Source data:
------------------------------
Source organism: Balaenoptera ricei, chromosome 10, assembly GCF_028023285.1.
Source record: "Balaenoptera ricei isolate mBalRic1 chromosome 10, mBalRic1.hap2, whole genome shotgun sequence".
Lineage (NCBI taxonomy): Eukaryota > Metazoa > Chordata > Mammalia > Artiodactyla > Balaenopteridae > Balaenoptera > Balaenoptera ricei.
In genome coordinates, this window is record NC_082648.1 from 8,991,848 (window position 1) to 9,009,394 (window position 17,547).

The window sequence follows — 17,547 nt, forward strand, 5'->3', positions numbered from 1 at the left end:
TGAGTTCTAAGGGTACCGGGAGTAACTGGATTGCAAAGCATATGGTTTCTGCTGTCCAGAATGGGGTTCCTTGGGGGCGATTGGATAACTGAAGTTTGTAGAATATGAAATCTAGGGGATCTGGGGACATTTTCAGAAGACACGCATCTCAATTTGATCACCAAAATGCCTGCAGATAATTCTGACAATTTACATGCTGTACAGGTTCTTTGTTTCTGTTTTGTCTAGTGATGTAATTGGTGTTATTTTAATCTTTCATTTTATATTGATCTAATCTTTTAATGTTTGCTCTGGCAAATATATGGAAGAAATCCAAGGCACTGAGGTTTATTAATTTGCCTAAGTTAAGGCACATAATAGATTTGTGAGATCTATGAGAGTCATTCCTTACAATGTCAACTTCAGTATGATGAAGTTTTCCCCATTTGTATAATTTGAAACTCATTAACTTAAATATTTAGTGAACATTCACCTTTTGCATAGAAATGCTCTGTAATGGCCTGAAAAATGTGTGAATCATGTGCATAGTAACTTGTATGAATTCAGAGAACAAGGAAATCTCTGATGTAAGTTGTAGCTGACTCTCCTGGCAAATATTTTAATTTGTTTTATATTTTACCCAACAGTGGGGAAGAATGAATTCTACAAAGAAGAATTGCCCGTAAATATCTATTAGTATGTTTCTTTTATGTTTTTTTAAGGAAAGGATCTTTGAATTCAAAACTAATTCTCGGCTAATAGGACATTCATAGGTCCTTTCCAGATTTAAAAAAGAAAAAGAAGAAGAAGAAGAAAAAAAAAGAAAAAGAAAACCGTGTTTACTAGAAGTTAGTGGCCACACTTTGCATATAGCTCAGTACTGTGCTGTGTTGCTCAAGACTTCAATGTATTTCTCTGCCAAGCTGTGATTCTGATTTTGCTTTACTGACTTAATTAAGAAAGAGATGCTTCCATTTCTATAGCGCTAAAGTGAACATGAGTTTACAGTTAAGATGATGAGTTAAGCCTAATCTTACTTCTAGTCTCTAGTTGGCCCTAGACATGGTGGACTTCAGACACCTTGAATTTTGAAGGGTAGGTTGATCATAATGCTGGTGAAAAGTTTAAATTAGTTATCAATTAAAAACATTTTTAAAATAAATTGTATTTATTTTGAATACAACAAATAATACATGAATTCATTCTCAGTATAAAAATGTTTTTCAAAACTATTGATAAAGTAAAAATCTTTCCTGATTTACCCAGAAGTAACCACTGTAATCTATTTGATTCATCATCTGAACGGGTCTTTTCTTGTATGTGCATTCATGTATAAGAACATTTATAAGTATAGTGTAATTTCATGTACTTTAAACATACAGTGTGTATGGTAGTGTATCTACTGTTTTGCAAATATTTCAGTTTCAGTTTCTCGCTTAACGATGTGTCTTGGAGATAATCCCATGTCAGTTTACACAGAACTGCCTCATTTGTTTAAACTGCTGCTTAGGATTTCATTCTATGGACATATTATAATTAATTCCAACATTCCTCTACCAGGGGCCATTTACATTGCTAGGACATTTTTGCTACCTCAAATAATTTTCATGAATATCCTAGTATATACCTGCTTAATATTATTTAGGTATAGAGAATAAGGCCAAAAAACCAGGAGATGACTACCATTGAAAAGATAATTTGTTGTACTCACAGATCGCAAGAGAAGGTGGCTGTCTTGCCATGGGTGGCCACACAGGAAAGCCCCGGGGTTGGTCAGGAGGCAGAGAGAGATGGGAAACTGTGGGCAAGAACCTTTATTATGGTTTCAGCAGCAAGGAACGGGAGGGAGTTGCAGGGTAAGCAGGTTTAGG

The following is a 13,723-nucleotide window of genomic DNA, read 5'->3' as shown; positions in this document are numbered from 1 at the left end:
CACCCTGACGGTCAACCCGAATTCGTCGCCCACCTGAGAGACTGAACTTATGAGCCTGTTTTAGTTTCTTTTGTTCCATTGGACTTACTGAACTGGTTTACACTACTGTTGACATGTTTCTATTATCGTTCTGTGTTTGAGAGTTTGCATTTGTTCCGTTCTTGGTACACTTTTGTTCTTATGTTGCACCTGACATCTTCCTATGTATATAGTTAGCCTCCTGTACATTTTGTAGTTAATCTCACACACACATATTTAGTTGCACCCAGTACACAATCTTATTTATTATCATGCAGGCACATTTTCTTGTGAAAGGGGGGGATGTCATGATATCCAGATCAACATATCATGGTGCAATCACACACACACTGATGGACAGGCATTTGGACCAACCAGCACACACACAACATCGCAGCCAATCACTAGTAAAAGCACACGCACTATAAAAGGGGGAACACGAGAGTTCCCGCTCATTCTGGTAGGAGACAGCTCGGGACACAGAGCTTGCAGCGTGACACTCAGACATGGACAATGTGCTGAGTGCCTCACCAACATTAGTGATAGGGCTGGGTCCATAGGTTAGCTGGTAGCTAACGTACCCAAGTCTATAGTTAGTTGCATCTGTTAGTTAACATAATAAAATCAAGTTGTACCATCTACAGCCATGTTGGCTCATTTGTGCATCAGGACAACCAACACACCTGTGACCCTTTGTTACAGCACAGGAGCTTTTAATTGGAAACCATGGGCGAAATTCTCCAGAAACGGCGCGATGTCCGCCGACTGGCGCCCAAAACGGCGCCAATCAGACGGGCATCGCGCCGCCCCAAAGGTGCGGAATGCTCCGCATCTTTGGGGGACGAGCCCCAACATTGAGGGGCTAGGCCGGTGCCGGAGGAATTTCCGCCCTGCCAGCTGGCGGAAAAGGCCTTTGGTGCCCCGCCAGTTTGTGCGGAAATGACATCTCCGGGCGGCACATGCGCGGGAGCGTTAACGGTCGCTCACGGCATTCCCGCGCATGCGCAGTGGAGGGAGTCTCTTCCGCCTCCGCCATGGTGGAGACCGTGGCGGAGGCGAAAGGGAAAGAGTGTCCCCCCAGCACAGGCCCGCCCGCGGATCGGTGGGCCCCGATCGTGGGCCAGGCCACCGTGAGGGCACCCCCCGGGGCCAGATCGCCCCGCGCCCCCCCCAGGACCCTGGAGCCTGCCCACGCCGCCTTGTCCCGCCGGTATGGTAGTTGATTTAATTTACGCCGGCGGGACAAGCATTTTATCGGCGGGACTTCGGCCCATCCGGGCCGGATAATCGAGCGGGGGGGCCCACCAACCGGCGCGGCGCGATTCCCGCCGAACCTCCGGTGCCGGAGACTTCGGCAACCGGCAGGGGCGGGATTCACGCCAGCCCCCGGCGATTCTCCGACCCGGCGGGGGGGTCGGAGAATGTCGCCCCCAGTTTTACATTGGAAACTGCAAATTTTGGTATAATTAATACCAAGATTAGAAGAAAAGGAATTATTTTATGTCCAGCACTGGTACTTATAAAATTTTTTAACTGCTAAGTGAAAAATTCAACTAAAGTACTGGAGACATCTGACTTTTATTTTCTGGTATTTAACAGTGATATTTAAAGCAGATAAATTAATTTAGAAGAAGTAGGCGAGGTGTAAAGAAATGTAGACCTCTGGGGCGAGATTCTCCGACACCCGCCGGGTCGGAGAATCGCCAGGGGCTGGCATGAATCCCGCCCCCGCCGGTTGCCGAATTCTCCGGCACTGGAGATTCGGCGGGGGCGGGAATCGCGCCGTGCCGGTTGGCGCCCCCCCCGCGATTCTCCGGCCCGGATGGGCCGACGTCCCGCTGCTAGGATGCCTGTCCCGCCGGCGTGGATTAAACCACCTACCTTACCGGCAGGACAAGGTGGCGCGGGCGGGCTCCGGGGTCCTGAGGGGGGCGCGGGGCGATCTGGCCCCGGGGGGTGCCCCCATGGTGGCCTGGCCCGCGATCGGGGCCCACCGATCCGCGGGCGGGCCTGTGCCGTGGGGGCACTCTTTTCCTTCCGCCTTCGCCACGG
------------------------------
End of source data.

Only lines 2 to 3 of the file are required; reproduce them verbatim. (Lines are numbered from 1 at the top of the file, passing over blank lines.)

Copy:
Source record: "Balaenoptera ricei isolate mBalRic1 chromosome 10, mBalRic1.hap2, whole genome shotgun sequence".
Lineage (NCBI taxonomy): Eukaryota > Metazoa > Chordata > Mammalia > Artiodactyla > Balaenopteridae > Balaenoptera > Balaenoptera ricei.